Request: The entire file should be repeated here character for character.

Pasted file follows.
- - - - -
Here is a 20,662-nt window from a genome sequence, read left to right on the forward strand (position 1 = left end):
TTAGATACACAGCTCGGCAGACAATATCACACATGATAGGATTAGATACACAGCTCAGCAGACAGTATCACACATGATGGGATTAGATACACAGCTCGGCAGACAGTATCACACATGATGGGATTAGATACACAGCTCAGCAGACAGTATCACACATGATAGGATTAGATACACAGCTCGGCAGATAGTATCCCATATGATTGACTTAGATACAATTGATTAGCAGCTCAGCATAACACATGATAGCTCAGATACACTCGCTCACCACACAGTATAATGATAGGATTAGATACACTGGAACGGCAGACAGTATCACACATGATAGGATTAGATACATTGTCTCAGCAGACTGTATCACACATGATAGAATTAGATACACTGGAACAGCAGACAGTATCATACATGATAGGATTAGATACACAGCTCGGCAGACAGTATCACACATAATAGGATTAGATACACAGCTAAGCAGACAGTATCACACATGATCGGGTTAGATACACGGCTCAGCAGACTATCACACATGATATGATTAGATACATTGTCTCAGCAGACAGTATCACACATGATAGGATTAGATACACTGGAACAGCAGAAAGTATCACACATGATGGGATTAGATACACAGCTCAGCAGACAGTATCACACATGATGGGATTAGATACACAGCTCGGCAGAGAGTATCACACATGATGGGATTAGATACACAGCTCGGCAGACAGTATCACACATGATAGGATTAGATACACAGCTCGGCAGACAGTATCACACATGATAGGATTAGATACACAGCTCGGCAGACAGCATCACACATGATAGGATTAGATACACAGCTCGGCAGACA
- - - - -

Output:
Here is a 20,662-nt window from a genome sequence, read left to right on the forward strand (position 1 = left end):
TTAGATACACAGCTCGGCAGACAATATCACACATGATAGGATTAGATACACAGCTCAGCAGACAGTATCACACATGATGGGATTAGATACACAGCTCGGCAGACAGTATCACACATGATGGGATTAGATACACAGCTCAGCAGACAGTATCACACATGATAGGATTAGATACACAGCTCGGCAGATAGTATCCCATATGATTGACTTAGATACAATTGATTAGCAGCTCAGCATAACACATGATAGCTCAGATACACTCGCTCACCACACAGTATAATGATAGGATTAGATACACTGGAACGGCAGACAGTATCACACATGATAGGATTAGATACATTGTCTCAGCAGACTGTATCACACATGATAGAATTAGATACACTGGAACAGCAGACAGTATCATACATGATAGGATTAGATACACAGCTCGGCAGACAGTATCACACATAATAGGATTAGATACACAGCTAAGCAGACAGTATCACACATGATCGGGTTAGATACACGGCTCAGCAGACTATCACACATGATATGATTAGATACATTGTCTCAGCAGACAGTATCACACATGATAGGATTAGATACACTGGAACAGCAGAAAGTATCACACATGATGGGATTAGATACACAGCTCAGCAGACAGTATCACACATGATGGGATTAGATACACAGCTCGGCAGAGAGTATCACACATGATGGGATTAGATACACAGCTCGGCAGACAGTATCACACATGATAGGATTAGATACACAGCTCGGCAGACAGTATCACACATGATAGGATTAGATACACAGCTCGGCAGACAGCATCACACATGATAGGATTAGATACACAGCTCGGCAGACA